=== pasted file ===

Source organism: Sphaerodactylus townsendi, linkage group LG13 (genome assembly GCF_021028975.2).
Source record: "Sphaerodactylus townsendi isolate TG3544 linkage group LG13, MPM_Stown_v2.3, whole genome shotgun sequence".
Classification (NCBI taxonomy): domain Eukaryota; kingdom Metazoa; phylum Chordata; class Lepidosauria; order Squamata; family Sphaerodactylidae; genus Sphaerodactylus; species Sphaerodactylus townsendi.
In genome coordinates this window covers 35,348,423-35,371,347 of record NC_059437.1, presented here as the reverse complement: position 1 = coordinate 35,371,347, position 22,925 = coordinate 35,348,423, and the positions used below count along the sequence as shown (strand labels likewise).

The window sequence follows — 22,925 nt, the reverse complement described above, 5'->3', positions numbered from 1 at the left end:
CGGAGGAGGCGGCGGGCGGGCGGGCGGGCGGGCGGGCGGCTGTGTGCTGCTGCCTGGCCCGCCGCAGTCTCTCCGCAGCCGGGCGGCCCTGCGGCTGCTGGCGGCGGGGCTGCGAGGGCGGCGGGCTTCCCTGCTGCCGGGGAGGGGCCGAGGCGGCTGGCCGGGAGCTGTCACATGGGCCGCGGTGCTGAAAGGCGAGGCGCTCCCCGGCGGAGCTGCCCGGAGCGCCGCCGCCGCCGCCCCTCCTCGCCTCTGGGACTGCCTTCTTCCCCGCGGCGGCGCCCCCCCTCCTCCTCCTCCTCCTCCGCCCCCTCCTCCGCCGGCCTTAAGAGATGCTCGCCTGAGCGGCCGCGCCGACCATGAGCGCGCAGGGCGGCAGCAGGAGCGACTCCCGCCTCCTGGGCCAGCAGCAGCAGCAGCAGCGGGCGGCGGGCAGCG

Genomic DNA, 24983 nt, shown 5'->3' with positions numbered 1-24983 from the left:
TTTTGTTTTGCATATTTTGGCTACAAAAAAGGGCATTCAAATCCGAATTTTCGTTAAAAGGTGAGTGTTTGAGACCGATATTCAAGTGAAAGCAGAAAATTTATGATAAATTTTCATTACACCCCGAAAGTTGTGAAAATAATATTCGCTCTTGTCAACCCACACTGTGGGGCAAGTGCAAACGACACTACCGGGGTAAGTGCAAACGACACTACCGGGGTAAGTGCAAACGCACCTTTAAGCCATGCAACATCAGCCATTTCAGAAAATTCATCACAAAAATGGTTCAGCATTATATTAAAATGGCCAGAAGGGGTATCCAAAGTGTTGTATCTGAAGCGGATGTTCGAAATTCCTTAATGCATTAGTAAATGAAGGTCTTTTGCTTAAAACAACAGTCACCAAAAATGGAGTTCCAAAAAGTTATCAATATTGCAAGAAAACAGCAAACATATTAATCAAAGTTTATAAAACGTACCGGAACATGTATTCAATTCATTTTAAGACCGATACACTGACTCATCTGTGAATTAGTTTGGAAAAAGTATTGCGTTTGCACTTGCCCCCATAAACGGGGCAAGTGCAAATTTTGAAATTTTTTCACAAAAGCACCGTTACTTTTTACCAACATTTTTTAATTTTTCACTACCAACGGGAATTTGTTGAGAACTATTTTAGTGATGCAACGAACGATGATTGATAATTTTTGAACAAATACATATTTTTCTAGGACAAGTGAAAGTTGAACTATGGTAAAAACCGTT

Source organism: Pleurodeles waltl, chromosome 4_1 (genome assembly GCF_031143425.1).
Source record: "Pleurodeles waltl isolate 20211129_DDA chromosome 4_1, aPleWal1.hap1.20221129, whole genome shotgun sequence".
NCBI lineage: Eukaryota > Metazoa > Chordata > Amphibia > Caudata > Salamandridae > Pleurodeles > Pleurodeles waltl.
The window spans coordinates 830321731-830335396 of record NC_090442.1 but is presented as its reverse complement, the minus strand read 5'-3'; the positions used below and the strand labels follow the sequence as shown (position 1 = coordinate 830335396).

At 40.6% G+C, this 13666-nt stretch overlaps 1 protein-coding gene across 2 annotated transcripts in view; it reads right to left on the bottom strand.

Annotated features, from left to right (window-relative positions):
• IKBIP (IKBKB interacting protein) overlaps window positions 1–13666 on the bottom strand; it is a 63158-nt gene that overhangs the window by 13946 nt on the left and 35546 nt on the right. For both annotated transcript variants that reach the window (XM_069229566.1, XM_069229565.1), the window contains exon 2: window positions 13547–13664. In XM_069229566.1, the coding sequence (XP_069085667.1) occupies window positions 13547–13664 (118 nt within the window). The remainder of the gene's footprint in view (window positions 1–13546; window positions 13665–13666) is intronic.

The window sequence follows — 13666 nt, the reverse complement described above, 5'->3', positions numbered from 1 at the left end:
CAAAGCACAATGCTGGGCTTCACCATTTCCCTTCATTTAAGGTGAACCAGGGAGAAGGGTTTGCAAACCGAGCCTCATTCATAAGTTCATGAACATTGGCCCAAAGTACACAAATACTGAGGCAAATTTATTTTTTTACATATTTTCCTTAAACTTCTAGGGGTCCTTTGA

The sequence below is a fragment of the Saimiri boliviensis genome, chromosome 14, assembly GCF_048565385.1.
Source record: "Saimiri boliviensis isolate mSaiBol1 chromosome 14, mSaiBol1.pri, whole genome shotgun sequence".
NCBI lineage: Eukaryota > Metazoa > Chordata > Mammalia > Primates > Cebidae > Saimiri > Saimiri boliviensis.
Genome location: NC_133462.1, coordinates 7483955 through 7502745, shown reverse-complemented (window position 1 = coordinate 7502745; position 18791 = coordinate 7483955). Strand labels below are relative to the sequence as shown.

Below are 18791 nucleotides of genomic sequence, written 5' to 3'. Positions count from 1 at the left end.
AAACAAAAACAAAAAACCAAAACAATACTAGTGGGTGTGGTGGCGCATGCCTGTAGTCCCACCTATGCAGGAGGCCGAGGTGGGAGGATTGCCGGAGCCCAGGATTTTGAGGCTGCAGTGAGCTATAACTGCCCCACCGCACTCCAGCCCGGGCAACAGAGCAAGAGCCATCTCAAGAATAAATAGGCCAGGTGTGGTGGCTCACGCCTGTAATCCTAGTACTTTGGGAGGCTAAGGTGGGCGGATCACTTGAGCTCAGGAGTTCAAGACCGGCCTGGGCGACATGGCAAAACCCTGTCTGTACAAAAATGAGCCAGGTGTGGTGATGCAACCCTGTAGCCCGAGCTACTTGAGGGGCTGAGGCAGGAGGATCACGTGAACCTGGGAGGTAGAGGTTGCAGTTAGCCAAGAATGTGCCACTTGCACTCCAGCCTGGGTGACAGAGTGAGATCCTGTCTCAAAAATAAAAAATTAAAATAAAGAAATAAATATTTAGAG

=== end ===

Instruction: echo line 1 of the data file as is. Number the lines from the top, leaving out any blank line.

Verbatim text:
Source organism: Sphaerodactylus townsendi, linkage group LG13 (genome assembly GCF_021028975.2).